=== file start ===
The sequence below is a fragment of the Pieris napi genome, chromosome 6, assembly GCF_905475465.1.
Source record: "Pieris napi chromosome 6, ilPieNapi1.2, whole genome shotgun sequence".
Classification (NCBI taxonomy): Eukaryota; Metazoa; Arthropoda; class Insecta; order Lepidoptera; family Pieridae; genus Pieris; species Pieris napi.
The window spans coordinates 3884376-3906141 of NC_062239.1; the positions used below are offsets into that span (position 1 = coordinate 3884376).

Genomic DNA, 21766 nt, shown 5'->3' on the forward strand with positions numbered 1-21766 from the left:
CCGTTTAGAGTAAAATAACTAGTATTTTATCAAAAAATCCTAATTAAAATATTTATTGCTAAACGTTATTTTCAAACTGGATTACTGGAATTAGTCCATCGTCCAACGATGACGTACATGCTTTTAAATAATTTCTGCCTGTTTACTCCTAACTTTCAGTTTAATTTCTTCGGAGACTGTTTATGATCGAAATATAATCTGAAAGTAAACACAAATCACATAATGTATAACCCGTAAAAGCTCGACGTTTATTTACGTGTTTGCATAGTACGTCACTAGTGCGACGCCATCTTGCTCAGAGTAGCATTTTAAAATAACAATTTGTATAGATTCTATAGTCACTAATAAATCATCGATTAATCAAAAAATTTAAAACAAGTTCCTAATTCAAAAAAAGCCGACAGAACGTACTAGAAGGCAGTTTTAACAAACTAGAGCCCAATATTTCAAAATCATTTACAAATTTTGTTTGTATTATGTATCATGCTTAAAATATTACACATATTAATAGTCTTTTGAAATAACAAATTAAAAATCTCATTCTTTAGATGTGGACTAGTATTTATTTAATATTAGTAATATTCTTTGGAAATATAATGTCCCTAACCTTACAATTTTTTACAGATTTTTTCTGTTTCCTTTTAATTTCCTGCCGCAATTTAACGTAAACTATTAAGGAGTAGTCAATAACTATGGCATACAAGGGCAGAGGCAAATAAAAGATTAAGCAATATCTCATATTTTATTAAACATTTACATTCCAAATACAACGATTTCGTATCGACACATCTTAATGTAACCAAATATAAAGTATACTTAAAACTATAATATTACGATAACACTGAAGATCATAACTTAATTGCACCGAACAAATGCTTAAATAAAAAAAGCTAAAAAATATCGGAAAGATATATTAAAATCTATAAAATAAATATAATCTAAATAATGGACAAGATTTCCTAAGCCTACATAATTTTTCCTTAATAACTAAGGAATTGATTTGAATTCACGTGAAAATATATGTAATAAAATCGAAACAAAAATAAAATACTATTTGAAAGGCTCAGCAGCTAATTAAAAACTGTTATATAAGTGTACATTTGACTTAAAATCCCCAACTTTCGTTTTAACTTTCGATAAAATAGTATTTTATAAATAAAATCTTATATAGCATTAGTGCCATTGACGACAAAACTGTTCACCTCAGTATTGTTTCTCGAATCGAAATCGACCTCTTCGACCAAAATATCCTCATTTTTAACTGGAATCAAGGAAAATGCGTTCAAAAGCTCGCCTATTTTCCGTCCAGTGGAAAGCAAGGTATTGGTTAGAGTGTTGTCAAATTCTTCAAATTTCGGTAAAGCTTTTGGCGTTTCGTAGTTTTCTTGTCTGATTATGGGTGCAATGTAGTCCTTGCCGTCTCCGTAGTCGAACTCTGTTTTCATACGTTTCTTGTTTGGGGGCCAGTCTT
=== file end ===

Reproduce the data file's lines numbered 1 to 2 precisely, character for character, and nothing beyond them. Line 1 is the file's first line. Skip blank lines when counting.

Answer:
The sequence below is a fragment of the Pieris napi genome, chromosome 6, assembly GCF_905475465.1.
Source record: "Pieris napi chromosome 6, ilPieNapi1.2, whole genome shotgun sequence".